Equity Jurisdiction, For an accounting. Equity Pleading and Practice, Reference to master.
In a suit in equity for an accounting the trial judge, if he finds that the plaintiff is entitled to an accounting, also can find the amount due to the plaintiff without sending the case to a master.
BILL IN EQUITY , filed in the Superior Court as amended on November 10, 1910, for an accounting.
The case was heard by Pierce, J., who, upon a question raised by the defendant during the hearing, ruled "that it was open to him, in case he found that the plaintiff was entitled to an accounting, also on the same trial to determine what amount, if any, the plaintiff was entitled to recover." At the close of the evidence, the defendant asked the judge to make the following ruling: "Upon this hearing the only decree for the plaintiff that can be entered is a decree ordering an accounting or corresponding to the other prayers of the bill, and a decree for the payment of an amount of money as found due from the defendant to the plaintiff is not proper."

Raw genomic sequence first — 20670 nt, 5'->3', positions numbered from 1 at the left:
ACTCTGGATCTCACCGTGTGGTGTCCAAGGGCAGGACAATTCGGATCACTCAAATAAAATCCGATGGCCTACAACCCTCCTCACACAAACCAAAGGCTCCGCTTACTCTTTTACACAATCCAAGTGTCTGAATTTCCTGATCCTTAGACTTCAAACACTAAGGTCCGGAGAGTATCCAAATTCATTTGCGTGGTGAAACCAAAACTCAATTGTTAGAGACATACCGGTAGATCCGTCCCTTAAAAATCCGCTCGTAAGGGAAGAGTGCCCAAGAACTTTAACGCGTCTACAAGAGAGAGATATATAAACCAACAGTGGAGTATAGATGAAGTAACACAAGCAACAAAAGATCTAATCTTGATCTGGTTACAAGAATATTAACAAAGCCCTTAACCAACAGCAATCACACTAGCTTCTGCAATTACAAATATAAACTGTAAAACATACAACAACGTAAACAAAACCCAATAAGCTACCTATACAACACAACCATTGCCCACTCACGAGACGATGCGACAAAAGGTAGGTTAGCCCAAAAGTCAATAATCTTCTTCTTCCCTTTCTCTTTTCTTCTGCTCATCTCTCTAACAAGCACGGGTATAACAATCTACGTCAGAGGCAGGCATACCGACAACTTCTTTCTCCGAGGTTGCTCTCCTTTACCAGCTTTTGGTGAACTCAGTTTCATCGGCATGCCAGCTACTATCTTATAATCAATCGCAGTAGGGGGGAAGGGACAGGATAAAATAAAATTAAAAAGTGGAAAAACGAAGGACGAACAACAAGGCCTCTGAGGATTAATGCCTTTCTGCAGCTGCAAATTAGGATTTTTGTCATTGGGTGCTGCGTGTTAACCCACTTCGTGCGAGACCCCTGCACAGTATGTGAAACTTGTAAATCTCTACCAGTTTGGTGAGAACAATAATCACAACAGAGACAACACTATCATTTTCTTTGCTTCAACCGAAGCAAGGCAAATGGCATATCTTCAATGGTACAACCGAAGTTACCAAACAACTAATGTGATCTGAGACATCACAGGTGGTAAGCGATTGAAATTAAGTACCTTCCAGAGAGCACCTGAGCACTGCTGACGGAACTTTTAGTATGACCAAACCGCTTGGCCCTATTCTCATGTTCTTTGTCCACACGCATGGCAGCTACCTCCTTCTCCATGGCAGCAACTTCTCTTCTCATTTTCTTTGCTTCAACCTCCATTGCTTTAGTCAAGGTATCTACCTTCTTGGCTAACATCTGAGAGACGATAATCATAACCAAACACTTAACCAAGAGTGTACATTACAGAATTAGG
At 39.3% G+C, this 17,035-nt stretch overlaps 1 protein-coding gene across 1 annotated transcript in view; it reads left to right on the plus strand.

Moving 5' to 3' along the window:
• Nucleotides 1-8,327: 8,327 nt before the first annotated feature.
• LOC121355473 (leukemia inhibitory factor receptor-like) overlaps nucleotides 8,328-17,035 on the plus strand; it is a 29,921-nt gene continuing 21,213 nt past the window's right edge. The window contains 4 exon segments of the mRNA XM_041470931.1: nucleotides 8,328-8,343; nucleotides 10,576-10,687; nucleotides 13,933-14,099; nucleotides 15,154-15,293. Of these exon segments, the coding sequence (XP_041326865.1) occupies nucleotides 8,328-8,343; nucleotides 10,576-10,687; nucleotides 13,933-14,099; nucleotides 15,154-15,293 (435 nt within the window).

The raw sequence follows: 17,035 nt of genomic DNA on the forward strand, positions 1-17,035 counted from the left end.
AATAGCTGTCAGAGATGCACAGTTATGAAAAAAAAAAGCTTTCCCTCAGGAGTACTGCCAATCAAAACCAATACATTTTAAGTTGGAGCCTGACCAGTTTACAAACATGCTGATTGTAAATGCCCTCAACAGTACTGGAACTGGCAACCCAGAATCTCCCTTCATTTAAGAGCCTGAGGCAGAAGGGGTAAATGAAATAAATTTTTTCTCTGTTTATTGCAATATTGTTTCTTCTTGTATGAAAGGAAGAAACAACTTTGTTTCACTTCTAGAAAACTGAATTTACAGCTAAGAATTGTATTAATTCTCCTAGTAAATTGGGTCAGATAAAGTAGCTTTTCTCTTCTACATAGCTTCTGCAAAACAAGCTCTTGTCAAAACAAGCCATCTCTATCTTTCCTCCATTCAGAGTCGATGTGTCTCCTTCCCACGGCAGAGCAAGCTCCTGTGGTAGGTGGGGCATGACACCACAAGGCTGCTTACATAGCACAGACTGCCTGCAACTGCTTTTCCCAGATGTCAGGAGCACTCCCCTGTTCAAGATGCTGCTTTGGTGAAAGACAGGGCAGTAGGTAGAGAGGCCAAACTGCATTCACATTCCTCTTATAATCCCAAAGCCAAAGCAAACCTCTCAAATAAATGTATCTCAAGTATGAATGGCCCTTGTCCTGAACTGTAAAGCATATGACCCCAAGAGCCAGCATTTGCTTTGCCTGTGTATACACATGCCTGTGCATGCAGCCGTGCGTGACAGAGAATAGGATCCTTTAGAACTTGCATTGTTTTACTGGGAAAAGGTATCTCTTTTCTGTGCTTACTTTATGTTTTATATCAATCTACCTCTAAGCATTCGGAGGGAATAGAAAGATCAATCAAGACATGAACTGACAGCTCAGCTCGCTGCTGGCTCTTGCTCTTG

The judge refused to make this ruling. He found for the plaintiff in the sum of $932.60; and the defendant alleged exceptions.
C. R. Darling, for the defendant.
J. A. Coulthurst, for the plaintiff, submitted a brief.
MORTON, J. The only question in this case is whether in case the judge found that the plaintiff was entitled to an accounting, as he did, it was open to him at the same trial to determine the amount, if any, which the plaintiff was entitled to recover. The matter is too plain for discussion. The practice no doubt is to send matters of account to a master, but it was optional with the judge to settle the account himself or send it to a master as he saw fit. The defendant admitted that the taking of the account at that time would not operate as a surprise to him. He is not shown to have been prejudiced in any way by the course that was pursued.